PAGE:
We also decided to stop using wormers, fly-tags, and the long list of vaccines. These products were Band-aids treating symptoms. They were not solving the real problem, which was a dysfunctional ecosystem. That summer we waited until July to turn out the bulls with the cows, so that the cows would calve in April instead of the extremely cold weather of February and March. Instead of maintaining six separate herds, we reduced to three (each with multiple bulls), and we shortened the breeding season to sixty days. We also started moving the herds more frequently, thanks to our newly built grazing system. This allowed us to run higher stock densities while allowing longer recovery periods.
In 2010, we pushed our breeding season back even further; we waited until the first week of August to turn out the bulls. The cows were exposed to the bulls for only forty-five days. We combined all the animals into one herd, which allowed us to address our resource concerns even further.
When the 2011 calving season arrived, I knew we were finally in sync with nature. We were calving during the time of year when the deer were having their fawns. By changing our calving date, we no longer had to worry about blizzards, mud, ice, sick calves, dirty udders, frozen ears, confinement, stressed cattle, stressed people, bedding corrals, babysitting first-calf heifers, and bragging about how hard we work. The cows calved in a nice, clean environment on a high level of nutrition and the calves were very healthy. Making these changes were some of the best management decisions we have ever made on our ranch.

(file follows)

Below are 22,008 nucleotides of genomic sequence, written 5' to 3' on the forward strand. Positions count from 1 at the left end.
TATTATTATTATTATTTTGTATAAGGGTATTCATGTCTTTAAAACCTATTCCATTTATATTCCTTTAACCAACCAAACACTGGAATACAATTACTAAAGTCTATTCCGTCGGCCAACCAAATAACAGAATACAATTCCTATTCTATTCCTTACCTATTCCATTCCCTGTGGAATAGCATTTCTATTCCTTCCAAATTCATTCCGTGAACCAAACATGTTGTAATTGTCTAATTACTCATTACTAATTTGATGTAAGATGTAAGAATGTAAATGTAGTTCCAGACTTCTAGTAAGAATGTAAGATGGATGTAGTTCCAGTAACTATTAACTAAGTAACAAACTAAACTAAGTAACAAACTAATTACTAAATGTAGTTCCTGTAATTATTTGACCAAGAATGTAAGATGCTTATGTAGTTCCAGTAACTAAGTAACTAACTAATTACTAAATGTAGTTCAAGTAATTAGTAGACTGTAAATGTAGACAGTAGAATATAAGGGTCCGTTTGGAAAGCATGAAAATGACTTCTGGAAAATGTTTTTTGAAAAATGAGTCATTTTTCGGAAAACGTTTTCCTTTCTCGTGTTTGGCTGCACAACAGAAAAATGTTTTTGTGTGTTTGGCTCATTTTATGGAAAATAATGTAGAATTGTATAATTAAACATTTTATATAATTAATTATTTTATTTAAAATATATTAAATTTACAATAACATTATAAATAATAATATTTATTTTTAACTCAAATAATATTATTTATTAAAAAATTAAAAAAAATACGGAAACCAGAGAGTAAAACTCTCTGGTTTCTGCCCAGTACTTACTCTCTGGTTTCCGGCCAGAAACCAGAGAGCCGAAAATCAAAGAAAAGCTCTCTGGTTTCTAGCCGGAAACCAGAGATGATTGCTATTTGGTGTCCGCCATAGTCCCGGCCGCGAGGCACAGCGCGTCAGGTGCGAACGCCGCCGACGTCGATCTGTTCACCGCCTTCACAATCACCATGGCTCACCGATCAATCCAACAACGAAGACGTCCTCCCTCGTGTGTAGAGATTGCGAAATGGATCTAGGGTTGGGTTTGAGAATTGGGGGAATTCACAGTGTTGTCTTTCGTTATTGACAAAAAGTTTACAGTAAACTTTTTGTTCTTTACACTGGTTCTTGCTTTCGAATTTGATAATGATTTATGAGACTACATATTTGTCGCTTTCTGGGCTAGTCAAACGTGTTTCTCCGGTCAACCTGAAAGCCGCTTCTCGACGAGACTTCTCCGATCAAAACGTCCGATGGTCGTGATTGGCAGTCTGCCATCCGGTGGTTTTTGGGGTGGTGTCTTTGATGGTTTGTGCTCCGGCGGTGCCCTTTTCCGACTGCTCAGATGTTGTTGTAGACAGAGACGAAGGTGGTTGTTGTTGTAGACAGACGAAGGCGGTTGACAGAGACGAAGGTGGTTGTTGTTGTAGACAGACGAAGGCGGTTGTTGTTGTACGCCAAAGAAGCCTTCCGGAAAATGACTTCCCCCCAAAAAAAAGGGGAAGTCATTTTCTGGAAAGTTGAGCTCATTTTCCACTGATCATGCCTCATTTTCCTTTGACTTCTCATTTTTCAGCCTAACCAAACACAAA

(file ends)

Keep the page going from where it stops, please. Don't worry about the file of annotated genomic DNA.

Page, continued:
A More Natural Way of Weaning
One important point about our management is that we do not wean our calves in the fall. The heifer calves need to learn how to become cows that can thrive in our environment. As the calves graze alongside their mothers all winter, they learn which plants to eat and which to avoid. They also learn from their mothers how to tell if a storm is approaching and how to trail back to the farmyard for protection. They learn how to use snow as their water source. (We do allow them to access water from a winter water supply in the farmyard, but most of our cows will not travel for water as long as snow is available.)
In early April, we fence-line wean the calves. This is a simple process of splitting the calves away from their mothers and keeping them apart with an electric fence separating them. The calves can see the cows, they can even touch noses, but the fence prevents them from nursing. The calf is content, the cow is content, life is good. We set up this arrangement in a way that requires the cows to walk a distance away from the fence in order to graze. After one or two trips back to check their calf, they get tired of walking and just stay out grazing. Four or five days later, we move the calves out to a paddock where we stockpiled forage during the previous growing season. The calves are used to grazing this type of forage, and they take right off. We find that the calves stay healthy using this strategy. Weaned calves, the easy way!